Since its beginning as the East Alabama Male College in 1859, Auburn University has been the main economic driver for the city. As a result, the history of Auburn is very closely tied to the history of Auburn University. When the East Alabama Male College reopened following the Civil War, it was at a time when Auburn was in a deep depression. Initially, the college found it difficult to attract students and was forced to become a public land grant university in 1872 in order to receive benefits through the Morrill Act – a federal grant that was established to encourage the creation of agricultural schools. The school was renamed the Agricultural and Mechanical College of Alabama and it expanded its studies in scientific agriculture and engineering. Expanded studies, combined with the college’s acceptance of female students in 1892 – the first four-year school in the state to do so – led to a rapid increase in the city’s population. However, when the cotton industry collapsed during the Great Depression and the state could no longer fund the college, the city itself was deeply affected as its economy was largely dependent on the school. After World War II, Auburn’s economy and population increased rapidly, largely as a result of further expansions at the college, which was renamed Auburn University in 1960. Today, Auburn University has more than 28,000 students and offers 140 different majors. Still, the center of Auburn’s economy, the university’s economic impact goes beyond just Auburn, as a 2015 study found that it had a total economic impact of more than $5.1 billion in the state of Alabama and supplied 23,600 jobs statewide. A majority of those jobs are within Auburn, totaling almost one-quarter of the city’s total workforce.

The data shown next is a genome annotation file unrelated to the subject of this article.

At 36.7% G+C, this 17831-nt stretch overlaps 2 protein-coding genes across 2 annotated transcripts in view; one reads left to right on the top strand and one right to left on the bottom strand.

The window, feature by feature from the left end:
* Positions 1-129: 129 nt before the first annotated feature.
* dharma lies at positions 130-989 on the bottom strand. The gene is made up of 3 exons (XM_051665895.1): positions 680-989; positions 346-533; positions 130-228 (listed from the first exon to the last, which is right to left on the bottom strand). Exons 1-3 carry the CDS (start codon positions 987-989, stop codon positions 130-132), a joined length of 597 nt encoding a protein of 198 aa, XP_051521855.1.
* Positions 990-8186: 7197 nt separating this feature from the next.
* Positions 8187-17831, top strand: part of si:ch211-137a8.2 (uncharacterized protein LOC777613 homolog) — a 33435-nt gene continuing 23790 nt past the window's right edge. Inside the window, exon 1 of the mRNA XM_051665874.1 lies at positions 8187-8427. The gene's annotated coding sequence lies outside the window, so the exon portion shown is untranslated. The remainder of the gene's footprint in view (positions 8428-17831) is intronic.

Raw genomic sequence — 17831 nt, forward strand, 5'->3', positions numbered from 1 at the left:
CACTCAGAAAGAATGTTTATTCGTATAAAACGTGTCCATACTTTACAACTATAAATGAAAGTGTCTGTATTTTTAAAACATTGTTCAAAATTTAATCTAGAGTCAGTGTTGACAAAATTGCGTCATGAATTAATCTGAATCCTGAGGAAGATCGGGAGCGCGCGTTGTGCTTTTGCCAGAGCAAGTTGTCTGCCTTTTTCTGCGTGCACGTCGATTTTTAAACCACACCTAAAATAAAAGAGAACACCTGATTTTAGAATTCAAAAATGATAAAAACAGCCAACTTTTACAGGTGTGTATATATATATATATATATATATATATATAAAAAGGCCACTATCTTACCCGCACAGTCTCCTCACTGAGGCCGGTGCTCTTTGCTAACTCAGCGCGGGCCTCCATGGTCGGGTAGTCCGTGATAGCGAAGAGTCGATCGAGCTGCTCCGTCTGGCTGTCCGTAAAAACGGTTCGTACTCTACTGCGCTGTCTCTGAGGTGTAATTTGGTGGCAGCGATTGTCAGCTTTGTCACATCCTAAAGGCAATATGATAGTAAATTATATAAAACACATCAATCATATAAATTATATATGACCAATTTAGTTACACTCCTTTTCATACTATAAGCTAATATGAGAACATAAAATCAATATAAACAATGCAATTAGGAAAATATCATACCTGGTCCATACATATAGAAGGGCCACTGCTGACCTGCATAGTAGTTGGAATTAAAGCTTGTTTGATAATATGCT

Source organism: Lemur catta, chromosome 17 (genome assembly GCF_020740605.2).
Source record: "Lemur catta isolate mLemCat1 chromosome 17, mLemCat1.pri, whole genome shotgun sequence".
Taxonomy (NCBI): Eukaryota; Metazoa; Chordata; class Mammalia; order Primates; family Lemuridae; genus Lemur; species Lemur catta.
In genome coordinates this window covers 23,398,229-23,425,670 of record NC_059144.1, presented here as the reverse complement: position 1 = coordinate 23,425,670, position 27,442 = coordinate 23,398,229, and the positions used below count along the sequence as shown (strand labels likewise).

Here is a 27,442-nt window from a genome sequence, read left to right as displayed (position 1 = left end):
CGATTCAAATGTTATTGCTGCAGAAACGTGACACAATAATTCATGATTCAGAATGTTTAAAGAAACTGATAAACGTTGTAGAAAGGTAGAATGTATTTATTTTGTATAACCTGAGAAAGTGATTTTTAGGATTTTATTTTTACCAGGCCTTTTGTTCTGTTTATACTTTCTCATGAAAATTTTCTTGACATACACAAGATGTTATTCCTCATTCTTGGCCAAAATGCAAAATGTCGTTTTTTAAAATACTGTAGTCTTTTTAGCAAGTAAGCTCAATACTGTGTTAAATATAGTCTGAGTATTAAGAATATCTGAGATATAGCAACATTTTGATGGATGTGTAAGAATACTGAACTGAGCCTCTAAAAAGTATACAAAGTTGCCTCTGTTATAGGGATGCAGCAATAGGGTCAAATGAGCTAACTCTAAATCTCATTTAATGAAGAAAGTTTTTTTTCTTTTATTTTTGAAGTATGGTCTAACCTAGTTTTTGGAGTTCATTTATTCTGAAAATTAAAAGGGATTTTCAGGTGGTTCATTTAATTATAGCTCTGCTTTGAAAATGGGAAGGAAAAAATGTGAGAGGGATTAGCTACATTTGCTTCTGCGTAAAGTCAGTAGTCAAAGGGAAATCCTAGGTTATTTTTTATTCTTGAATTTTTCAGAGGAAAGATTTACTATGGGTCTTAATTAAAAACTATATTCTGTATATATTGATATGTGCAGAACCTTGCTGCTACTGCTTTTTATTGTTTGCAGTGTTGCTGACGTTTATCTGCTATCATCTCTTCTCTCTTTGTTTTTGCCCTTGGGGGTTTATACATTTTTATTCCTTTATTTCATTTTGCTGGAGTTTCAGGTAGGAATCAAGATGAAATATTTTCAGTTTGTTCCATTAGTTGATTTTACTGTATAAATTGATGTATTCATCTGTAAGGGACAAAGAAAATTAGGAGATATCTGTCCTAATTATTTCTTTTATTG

Auburn University contributes to Auburn’s economy in many ways beyond education. In fact, sporting events at the university are a significant part of Auburn’s tourism industry – in particular the university’s football team, which has made Auburn one of Alabama’s sports capitals, bringing an average of 695,000 attendees to Jordan-Hare Stadium for home games each season. Additionally, the university has the largest library in the state and is recognized as one of the leading research institutions, with a specialization in advanced technologies.
In addition to education, manufacturing is an important sector for Auburn’s economy. The city has made significant investments in its industrial development over the past few decades and now features four industrial parks. Auburn’s manufacturing industry is primarily made up of small to medium-sized value-added technology-based companies. Some of the companies that call Auburn home include ACI Worldwide, Inc., GE Aviation, and Thermo Fisher Scientific, Inc., among many others.
Sports, and football in particular are a large part of Auburn’s culture. Auburn University’s football team, the Auburn Tigers, has been competing in intercollegiate football since 1892. The Auburn Tigers rank 12th for the most wins in the history of major college football and three of the team’s past players have gone on to win the Heisman Trophy. The team’s home games at Jordan-Hare Stadium are always sold out and tickets to the games are highly coveted. With a total capacity of 87,451, the stadium actually becomes the fifth largest city in Alabama on game days. The Auburn Tigers’ biggest rival is the University of Alabama’s Crimson Tide, against whom they play in the Iron Bowl each year.
Auburn is home to several institutions for the arts. Located on the Auburn University campus, Jule Collins Smith Museum of Fine Art is one of the leading art museums in Alabama. It has six changing galleries, which feature pieces from its permanent collection as well as traveling art exhibitions, and outdoor sculptures and landscaping. Admission to the museum is free, but a $5 donation is encouraged. In addition, Auburn University’s Telfair Peet Theater, part of the university’s theater school, hosts a variety of theater performances each year. For those looking for a more interactive art experience, the Jan Dempsey Community Arts Center offers art classes in a variety of mediums. It also hosts art exhibits, community theater productions, and musical performances.